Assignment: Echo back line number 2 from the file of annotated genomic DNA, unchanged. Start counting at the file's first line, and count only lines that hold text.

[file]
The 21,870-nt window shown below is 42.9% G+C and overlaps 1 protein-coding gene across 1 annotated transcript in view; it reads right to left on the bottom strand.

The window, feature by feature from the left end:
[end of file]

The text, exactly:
The window, feature by feature from the left end: